Risk Factors For Methamphetamine Use In Youth
Country of origin: USA
Click for Full Details: www.biomedcentral.comMethamphetamine (MA) is a potent stimulant that is readily available. Its effects are similar to cocaine, but the drug has a profile associated with increased acute and chronic toxicities. The objective of a recently published systematic review was to identify and synthesise literature on risk factors that are associated with MA use among youth.
More than 40 electronic databases, websites, and key journals/meeting abstracts were searched. Studies that compared children and adolescents (less than or equal to 18 years) who used MA to those who did not were included.
One reviewer extracted the data and a second checked for completeness and accuracy. For discrete risk factors, odds ratios (OR) were calculated and when appropriate, a pooled OR with 95% confidence intervals (95% CI) was calculated. For continuous risk factors, mean difference and 95% CI were calculated and when appropriate, a weighted mean difference (WMD) and 95% CI were calculated. Results were presented separately by comparison group: low-risk (no previous drug abuse) and high-risk children (reported previous drug abuse or were recruited from a juvenile detention centre).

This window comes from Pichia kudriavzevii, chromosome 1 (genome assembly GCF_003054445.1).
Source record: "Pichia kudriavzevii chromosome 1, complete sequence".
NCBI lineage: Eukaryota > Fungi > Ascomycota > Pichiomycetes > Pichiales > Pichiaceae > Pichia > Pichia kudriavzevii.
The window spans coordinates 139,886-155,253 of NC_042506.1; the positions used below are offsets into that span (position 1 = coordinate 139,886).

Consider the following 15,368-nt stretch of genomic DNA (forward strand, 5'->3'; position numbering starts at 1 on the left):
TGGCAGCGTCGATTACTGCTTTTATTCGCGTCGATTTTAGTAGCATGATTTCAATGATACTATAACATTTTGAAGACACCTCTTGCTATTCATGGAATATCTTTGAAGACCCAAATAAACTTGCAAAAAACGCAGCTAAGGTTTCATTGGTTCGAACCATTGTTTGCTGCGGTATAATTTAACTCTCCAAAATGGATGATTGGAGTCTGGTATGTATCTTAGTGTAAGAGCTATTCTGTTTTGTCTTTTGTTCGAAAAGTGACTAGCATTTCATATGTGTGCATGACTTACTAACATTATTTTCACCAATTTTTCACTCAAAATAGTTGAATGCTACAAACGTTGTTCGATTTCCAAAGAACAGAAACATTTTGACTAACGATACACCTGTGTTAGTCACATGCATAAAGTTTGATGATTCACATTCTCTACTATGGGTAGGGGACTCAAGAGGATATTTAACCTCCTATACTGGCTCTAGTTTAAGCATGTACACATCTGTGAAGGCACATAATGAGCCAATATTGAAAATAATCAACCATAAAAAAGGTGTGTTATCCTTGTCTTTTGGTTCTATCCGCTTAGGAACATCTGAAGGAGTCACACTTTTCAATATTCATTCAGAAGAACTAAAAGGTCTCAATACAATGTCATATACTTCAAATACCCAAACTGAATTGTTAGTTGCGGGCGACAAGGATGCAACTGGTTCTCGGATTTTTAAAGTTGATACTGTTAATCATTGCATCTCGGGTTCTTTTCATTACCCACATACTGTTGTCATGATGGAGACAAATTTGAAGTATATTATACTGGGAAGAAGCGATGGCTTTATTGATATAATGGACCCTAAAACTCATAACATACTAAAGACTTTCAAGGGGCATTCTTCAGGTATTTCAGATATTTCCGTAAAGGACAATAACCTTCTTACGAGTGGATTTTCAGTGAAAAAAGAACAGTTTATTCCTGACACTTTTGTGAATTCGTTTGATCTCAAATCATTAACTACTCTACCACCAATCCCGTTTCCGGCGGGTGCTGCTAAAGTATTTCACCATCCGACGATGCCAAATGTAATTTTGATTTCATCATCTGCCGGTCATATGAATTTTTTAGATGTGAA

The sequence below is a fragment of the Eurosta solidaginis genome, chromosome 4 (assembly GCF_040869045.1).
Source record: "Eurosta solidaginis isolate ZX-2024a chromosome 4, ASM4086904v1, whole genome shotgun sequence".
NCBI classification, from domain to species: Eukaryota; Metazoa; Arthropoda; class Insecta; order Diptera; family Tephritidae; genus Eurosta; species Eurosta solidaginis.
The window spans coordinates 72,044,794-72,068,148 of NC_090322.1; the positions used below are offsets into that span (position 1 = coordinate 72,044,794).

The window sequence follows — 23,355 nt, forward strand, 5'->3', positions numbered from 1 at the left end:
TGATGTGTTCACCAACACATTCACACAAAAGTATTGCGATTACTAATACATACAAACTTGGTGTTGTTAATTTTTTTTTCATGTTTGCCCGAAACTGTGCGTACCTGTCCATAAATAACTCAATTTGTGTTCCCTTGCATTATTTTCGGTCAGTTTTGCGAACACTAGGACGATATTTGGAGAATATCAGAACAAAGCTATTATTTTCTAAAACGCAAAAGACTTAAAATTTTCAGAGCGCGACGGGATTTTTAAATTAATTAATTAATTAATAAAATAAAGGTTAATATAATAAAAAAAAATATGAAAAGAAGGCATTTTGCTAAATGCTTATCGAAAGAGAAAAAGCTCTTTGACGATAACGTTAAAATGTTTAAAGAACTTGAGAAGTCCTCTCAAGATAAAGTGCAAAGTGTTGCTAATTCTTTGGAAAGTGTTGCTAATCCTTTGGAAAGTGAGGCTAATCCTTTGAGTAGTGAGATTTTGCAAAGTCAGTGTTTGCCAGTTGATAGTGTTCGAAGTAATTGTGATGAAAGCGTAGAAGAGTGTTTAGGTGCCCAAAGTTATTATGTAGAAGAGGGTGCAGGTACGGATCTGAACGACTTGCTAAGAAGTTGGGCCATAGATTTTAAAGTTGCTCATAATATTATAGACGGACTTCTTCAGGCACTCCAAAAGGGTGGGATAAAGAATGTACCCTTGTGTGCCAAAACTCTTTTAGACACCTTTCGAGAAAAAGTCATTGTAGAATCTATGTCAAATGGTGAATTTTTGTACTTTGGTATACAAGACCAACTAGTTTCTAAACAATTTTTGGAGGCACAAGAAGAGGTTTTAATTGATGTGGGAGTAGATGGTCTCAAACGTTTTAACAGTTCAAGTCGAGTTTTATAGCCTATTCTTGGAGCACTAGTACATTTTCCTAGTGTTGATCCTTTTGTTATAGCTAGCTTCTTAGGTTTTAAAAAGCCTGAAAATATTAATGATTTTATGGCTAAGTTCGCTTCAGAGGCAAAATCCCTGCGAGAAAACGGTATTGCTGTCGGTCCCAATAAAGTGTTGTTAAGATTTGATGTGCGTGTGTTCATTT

Twelve studies were included. Among low-risk youth, factors associated with MA use were: history of heroin/opiate use, family history of drug use, risky sexual behaviour and some psychiatric disorders. History of alcohol use and smoking were also significantly associated with MA use. Among high-risk youth, factors associated with MA use were: family history of crime, family history of drug use, family history of alcohol abuse, and psychiatric treatment. Female sex was also significantly associated with MA use.
The research concludes that among low-risk youth, a history of engaging in a variety of risky behaviours was significantly associated with MA use. A history of a psychiatric disorder was a risk factor for MA for both low- and high-risk youth. Family environment was also associated with MA use. Many of the included studies were cross-sectional making it difficult to assess causation. Future research should utilise prospective study designs so that temporal relationships between risk factors and MA use can be established.
The complete article is available as a PDF.
Click for Full Details: www.biomedcentral.com
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